From NASA to Nigeria: Timmera Whaley’s Journey

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A NASA consultancy. A transformative Fulbright experience in Nigeria. A master’s degree in environmental science.

Since graduating from Colgate University in 2015, Timmera Whaley has used these experiences of which many can only dream to explore her passion for environmental justice.

After graduating with a self-designed degree in global studies, Whaley left Colgate with the ability to adapt to variable situations by researching information and maintaining a self-starter attitude. This prowess, says Whaley, has driven her throughout her career.

“To go out and explore and to look outside of the classroom to learn has helped me,” Whaley says.

Her journey after Colgate began in her home state of Alabama, at Tuskegee University, where she pursued her master’s degree. There, Whaley found two of her true loves: her husband and Geographic Information Systems.  

My thesis research found that communities of color and low-income communities lived significantly closer — and in clusters — to industries that manage waste or have pollution by-products,” Whaley says. “In my opinion, my findings were not shocking, because communities around the United States have historically spoken about these issues; rather, my findings scientifically validated their voices using maps to spatially display the inequities.”

During the summer break from her graduate studies at Tuskegee, Whaley participated in NASA’s DEVELOP National Program as an independent research consultant. The program uses interdisciplinary projects to address environmental issues. Whaley’s 10-week collaborative project at the Langley Research Center focused on using satellite imagery to locate invasive plant species in the southwestern portion of the National Park Service. Whaley was also able to attend NASA’s guest lecture series.

Her experiences at NASA and Tuskegee led her to pursue a Fulbright fellowship in Nigeria. For Whaley, exploring environmental effects in Nigerian communities meant repositioning the larger conversation of climate change to include more voices.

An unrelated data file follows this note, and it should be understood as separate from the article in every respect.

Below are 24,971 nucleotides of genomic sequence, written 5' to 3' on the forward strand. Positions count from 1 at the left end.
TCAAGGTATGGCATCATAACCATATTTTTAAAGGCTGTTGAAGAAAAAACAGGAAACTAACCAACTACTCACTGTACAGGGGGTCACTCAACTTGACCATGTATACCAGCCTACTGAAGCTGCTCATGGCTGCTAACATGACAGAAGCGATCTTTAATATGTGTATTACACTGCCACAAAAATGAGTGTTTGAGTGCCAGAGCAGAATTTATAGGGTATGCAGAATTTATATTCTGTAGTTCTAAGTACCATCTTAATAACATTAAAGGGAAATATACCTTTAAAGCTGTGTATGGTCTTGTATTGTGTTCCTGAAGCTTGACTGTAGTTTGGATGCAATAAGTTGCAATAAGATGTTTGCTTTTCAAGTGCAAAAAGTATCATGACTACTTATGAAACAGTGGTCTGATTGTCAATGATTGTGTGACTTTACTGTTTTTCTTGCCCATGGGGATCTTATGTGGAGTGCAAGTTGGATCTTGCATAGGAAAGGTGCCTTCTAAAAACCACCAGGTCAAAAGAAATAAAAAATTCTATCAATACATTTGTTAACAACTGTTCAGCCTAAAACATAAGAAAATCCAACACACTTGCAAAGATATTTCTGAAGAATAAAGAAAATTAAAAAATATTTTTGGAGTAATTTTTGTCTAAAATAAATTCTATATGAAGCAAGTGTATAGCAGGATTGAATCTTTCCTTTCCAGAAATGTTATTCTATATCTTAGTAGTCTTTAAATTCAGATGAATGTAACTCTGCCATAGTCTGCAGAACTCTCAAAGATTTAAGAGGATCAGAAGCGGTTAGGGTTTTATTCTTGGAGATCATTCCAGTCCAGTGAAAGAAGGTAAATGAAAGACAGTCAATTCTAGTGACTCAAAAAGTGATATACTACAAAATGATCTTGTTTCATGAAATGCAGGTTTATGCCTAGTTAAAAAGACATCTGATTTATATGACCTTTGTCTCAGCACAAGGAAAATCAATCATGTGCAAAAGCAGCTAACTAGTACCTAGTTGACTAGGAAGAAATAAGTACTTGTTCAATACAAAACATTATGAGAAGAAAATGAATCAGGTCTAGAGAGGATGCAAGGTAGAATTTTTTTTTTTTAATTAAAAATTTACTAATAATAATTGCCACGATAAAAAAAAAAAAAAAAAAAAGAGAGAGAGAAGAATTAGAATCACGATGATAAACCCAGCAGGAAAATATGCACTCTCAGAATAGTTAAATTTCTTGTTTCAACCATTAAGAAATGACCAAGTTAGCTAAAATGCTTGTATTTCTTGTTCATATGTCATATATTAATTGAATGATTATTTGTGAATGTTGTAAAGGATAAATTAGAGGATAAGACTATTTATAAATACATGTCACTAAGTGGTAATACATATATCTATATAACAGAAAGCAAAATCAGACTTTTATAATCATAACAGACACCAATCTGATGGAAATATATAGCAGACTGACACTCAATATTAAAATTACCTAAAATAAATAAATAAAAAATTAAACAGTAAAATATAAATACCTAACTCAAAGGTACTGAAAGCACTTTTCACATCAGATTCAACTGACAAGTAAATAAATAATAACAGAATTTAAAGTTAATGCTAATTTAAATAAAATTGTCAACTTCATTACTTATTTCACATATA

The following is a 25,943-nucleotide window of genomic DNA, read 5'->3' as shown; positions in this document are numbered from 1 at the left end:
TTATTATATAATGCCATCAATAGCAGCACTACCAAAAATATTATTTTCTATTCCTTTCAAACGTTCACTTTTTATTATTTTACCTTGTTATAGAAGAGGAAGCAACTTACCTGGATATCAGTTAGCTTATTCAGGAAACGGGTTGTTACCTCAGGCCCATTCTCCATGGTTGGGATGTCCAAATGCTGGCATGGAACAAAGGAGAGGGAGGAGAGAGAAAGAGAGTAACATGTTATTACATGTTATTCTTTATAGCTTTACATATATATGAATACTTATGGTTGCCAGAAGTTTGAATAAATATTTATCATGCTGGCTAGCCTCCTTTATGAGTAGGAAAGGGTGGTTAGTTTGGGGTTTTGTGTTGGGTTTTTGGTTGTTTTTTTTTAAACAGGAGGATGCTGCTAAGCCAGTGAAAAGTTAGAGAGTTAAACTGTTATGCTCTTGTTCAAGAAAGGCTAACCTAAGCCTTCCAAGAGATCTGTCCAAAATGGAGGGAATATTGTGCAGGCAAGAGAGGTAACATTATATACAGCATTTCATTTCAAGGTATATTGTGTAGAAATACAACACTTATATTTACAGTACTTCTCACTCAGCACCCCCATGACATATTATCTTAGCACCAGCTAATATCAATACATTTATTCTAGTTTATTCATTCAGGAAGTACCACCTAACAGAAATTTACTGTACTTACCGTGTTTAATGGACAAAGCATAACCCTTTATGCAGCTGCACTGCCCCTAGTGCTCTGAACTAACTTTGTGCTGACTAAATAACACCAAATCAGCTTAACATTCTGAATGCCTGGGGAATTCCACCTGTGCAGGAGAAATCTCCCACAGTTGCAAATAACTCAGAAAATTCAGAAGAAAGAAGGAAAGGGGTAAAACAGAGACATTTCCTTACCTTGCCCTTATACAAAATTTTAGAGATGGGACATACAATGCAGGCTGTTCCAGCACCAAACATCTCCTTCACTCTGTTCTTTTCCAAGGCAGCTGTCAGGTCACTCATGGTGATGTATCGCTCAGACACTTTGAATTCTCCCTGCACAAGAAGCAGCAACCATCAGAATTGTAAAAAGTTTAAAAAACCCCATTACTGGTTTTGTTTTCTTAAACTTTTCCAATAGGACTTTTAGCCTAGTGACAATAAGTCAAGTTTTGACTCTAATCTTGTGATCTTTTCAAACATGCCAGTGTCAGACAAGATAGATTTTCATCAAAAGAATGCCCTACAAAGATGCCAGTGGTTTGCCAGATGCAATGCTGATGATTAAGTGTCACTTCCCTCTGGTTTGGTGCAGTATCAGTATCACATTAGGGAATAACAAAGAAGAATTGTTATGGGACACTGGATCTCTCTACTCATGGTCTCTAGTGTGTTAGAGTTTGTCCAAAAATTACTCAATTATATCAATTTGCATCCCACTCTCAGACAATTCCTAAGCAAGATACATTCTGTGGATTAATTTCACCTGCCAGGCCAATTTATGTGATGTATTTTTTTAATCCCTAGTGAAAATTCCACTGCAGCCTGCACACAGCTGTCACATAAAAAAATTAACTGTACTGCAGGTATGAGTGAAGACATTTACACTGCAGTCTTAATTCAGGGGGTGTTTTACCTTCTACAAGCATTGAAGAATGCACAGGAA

“Whenever we talk about climate change, it’s usually in the context of Western society. We leave so many people out,” Whaley says. “Nigeria has one of the greatest populations and seaports in the world. Our seaports help drive our global economy. If sea levels were to rise to a certain threshold, it would have significant impacts on the global economy.”

Throughout her interactions engaging with local Yoruba people, language, and culture, Whaley felt an overwhelming sense of home. She likened her experiences to those of a typical black southerner: communal support, family orientation, and neighbors who kept her best interests in mind.

“I saw many parallels to my life in Alabama and the experiences I had in Nigeria,” Whaley says. “It bridged a gap in my mind that I didn’t know was there. The similarities between us are joyous and historical. There was more comfort in traveling to Nigeria than to other countries I’ve been to.”

As Whaley is now pursuing her PhD in geoscience at the University of Arkansas, she sees her future career plans in a state of flexibility based on her own interests.

“I don’t know what exactly I want to be when I grow up,” Whaley says. “I do know that I want to travel. I want to be able to do something I am passionate about and that I have a deep sincerity for. That might mean I need to create this opportunity for myself and I am completely OK with that.”